The security agreement in issue granted a purchase money security interest to Coast as follows:


BILOXI PRESTRESS CONCRETE, INC., a Mississippi business corporation, hereinafter called "Biloxi", ... hereby grants to COAST MATERIALS CO., hereinafter called "Coast", a security interest in Debtor's inventory containing materials furnished by Coast on or after April 1, 1991, whether now owned or hereafter acquired, and any and all products and proceeds thereof, herein called "Collateral", subject to the terms and conditions stated herein. The security interest granted is a purchase money security interest.


Security Agreement at p. 1. The agreement further provides the following:


Debtor desires to purchase, on open account from Coast and from W.C. Fore Trucking, Inc., ("Fore"), concrete, and the transportation of finished goods which contain the products furnished by Coast. Such purchases and transportation charges shall be secured hereby. The parties hereto agree that this Security Agreement is effective as of April 1, 1991. The obligations secured by this Agreement are concrete and transportation charges incurred by the Debtor on or after April 1, 1991. No concrete or transportation charges incurred by the Debtor prior to April 1, 1991, will be secured hereby. No interest owed by the Debtor to Coast or Fore will be secured hereunder.


Security Agreement at p. 1. The agreement clearly indicates an intent that transportation charges were to be secured, as conceded in the debtor's brief.2


The debtor argues that Fore's claims are unsecured and are subordinate to the estate based on Miss.Code Ann. § 75-9-301(1)(b) which provides that an unperfected security interest is subordinate to a person who becomes a lien creditor before the security interest is perfected, and Section 544(a)(1)3 of the Bankruptcy Code which gives the trustee the rights and powers of a lien creditor.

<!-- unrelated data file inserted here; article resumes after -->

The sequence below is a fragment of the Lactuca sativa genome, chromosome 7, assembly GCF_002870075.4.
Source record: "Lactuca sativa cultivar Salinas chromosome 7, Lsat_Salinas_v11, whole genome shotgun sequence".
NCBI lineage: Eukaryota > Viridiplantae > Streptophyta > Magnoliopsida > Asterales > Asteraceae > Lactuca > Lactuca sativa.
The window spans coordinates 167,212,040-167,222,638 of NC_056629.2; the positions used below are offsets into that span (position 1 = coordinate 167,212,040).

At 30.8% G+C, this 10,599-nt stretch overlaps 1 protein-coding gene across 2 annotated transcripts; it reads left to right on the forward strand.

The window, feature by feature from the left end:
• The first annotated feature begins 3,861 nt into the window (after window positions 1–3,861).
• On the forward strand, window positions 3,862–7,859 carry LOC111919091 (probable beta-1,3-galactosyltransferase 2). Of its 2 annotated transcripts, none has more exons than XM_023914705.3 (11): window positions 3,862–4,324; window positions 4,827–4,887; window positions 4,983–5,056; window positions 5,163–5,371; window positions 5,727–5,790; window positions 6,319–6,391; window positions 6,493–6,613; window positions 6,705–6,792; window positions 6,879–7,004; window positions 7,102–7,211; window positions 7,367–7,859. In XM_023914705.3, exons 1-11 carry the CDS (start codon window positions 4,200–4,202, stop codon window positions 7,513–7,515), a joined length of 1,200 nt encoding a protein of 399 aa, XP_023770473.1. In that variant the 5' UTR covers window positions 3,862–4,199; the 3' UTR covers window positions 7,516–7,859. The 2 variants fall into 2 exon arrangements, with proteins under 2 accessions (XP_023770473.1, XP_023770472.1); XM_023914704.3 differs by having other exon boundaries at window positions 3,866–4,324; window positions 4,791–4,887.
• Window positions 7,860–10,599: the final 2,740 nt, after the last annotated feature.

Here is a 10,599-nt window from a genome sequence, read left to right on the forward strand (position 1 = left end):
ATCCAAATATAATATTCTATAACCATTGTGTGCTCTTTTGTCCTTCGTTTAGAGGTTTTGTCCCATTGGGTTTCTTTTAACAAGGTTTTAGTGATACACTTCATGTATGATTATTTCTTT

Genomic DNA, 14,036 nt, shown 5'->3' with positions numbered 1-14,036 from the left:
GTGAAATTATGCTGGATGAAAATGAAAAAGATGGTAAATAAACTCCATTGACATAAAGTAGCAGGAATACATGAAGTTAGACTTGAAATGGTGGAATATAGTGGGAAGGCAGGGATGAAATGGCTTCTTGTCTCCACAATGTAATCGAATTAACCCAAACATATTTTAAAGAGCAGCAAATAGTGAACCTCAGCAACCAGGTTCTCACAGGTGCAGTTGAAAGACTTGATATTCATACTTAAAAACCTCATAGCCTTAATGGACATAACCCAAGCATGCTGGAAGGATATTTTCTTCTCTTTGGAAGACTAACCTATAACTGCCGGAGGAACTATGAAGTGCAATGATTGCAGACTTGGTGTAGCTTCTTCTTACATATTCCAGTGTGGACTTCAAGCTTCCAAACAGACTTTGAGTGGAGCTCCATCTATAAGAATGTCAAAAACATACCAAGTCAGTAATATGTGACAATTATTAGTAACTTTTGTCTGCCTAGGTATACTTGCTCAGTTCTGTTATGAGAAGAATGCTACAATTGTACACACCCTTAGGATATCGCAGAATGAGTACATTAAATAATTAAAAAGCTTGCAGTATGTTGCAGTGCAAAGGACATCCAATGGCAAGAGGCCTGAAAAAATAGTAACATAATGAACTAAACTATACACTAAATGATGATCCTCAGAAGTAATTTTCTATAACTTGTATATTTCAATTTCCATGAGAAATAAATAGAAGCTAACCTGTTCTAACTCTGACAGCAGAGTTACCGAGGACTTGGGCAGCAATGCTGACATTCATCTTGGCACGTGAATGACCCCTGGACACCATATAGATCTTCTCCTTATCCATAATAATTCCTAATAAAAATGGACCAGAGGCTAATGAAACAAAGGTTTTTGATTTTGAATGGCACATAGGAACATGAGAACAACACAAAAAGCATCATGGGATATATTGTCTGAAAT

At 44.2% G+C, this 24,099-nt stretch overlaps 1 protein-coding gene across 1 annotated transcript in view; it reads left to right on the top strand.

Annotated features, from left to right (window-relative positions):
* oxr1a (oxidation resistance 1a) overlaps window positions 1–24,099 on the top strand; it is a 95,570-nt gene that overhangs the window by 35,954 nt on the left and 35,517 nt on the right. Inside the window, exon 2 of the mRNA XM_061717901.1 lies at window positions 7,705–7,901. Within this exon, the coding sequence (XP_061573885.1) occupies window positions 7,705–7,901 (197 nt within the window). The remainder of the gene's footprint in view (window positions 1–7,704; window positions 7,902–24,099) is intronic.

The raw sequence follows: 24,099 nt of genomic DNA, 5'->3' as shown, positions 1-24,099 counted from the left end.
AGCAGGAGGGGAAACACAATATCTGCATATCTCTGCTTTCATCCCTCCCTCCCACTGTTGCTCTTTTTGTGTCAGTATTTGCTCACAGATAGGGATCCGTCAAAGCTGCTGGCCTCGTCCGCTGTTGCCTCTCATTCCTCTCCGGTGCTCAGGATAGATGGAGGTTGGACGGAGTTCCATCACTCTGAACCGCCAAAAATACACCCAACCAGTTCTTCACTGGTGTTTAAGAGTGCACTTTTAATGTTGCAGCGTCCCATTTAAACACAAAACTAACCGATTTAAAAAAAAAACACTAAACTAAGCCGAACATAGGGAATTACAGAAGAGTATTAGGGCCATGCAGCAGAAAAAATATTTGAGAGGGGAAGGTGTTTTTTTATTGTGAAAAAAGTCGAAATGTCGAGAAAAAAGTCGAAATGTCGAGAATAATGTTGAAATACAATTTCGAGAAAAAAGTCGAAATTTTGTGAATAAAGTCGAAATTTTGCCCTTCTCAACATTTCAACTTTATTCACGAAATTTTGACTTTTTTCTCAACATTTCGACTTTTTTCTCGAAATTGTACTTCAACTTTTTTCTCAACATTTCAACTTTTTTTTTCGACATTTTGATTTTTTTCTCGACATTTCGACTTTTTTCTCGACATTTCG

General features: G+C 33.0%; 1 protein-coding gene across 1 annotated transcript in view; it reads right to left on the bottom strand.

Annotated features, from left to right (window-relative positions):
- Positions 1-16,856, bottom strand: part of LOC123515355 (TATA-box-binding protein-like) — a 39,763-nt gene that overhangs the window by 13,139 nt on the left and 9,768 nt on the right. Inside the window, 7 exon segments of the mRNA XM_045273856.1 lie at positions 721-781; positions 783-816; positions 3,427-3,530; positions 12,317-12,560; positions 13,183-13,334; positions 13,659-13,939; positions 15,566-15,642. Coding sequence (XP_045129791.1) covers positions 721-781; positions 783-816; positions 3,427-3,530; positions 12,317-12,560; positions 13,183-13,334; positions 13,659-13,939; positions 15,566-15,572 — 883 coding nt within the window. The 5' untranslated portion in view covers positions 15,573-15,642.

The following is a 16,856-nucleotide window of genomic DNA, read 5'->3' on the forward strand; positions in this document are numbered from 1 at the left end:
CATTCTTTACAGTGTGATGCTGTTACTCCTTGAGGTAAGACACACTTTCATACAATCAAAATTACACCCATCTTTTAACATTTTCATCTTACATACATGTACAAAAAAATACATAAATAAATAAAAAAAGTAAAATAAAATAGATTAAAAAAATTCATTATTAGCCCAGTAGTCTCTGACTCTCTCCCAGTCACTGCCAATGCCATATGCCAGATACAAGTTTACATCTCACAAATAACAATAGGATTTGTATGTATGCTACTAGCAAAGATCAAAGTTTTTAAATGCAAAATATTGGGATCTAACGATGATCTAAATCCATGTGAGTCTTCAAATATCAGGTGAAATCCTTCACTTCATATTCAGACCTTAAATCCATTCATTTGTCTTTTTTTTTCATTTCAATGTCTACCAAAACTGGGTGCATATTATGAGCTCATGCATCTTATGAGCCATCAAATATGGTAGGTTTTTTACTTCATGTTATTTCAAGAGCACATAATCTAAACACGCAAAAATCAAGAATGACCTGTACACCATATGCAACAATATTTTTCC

Although it is admitted by Fore that it filed no UCC financing statements, Fore and Coast present the argument that Coast Materials is the holder of a secured claim for all material and transportation charges at issue. The following argument is made in the brief submitted to the Court:


The issue is not whether Fore was vested with a security interest under the parties' documents. That was not necessary, because Coast was so vested. The Debtor has not contested the agreement in so far as it relates to Coast.


The parties' transaction was structured so that Coast was granted a lien in Biloxi Prestress' inventory and finished product for concrete and transportation charges related to the product. The receivables otherwise due for transportation charges were assigned and vested in Coast ...


Original Brief of Coast Materials Company and W.C. Fore Trucking Company Inc. at p. 6.


The assignment of receivables from W.C. Fore Trucking to Coast Materials states as follows: "W.C. Fore Trucking, Inc., hereby assigns to Coast Materials Co. all accounts receivable which are affected by the Security Agreement effective April 1, 1991, for purposes of collection". No date was contained in the assignment.


Fore and Coast argue that Article 9, requiring filing of UCC financing statements, is not applicable to the transactions here because the assignment was made for collection purposes only. Fore cites the pertinent section of the Uniform Commercial Code as follows:


§ 75-9-104. Transactions excluded from chapter.

This Chapter does not apply


(f) to a sale of accounts or chattel paper as part of a sale of the business out of which they arose, or an assignment of accounts or chattel paper which is for the purpose of collection only .....


Miss.Code Ann. § 75-9-104 (1972).